I feel less physically strained while sat outside of the bed and believe that my posture is better than it was, compared to when I first left hospital. I am sure that this is because my arms are gradually healing. I have noticed that I have started to lean on them, as I did in the past, albeit only exerting a small amount of pressure.

Progress is still maddeningly slow and I remain equally as frustrated at home as I did in hospital – although must stress that I am infinitely happier and less bored where I am now, compared to Bay 1, Bed 3.

There are so many reasons why home is better than hospital, and in writing this, I have given myself an idea for a ‘feel good’ blog post, listing all of them. Expect that post in the next couple of days.

Two final bits of positivity to round off this post…

Since I started writing, I stopped midway through in order to eat my tea. It was during this break, that I discovered it is now possible to link my right and left hands together, as if I was praying. Totally impossible up until today. I am also able to rotate my left hand, so I can see the palm.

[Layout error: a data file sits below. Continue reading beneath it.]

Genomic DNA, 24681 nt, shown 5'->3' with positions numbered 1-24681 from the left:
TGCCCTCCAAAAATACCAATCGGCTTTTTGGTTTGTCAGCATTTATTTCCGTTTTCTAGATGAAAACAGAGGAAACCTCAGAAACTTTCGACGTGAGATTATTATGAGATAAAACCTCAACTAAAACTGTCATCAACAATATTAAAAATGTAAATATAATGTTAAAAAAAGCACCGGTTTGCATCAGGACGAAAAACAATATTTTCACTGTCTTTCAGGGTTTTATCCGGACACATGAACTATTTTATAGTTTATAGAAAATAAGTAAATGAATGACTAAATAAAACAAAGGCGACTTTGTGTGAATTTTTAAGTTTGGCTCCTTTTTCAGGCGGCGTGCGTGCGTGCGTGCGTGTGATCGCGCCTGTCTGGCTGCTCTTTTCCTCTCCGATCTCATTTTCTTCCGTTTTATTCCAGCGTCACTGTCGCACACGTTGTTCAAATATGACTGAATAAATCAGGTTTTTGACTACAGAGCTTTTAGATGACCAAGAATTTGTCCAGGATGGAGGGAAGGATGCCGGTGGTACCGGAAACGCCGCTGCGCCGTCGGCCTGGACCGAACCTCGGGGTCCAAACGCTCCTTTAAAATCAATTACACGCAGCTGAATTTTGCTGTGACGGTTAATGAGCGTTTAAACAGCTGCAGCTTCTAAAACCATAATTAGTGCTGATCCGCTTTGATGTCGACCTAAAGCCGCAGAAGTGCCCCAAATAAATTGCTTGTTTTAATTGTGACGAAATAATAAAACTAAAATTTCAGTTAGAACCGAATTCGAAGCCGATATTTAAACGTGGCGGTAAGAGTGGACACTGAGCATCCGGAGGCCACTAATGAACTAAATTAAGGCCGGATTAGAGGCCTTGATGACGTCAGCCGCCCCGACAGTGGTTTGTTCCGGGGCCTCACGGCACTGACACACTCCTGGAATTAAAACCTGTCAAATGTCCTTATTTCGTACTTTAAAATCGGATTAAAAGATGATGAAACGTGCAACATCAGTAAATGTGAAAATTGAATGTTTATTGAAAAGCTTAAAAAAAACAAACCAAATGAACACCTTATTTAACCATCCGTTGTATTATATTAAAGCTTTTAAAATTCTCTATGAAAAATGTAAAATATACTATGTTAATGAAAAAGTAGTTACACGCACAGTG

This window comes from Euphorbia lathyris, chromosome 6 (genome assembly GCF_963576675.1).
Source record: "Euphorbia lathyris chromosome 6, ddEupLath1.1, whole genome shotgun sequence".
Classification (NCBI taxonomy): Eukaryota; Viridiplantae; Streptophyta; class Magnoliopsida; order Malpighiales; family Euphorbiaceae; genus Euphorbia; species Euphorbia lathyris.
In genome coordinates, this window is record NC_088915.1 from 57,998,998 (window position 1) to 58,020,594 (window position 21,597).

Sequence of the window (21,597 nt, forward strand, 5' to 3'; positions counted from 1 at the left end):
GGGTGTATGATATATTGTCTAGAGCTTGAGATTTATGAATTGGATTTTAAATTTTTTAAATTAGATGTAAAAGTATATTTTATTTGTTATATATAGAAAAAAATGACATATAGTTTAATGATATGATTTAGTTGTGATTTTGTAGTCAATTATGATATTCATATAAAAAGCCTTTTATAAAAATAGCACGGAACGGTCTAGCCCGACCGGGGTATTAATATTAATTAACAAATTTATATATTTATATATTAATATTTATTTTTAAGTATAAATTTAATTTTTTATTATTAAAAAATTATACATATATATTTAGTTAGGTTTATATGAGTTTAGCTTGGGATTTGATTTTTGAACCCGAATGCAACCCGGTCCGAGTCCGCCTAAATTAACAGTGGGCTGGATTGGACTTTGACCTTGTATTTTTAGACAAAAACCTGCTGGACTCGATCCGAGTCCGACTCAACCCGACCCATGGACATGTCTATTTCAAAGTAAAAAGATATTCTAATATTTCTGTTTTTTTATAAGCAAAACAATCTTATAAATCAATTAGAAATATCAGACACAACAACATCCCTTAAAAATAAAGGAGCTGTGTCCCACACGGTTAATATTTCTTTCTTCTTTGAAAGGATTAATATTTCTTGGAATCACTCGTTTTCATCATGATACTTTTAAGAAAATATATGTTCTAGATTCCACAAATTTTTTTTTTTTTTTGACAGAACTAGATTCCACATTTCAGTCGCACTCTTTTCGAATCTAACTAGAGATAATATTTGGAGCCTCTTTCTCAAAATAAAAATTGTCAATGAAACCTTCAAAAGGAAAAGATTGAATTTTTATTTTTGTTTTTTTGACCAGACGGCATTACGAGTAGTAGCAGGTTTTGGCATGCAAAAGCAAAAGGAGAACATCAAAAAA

You can tell my leftie has been out of order for so long – it was covered in dead, dry skin. Remember in school, you would cover your hands in glue and pick it off once it had dried? That’s what it was like removing the old skin from my left hand. This has revealed a smooth, clean and soft palm. Don’t worry – my evening meal had long since finished, by the time I started peeling my hand off.

As a ten year old, I had more fun with this stuff than anything else * – and I owned Sonic the Hedgehog 2

I was a middle-class ten year old, living in the Georgian city of Bath. I know the 1980s had only recently come to an end, but the “fun” I had did NOT involve any glue-sniffing!

My second piece of good news concerns those bloody injections, I have been receiving each day.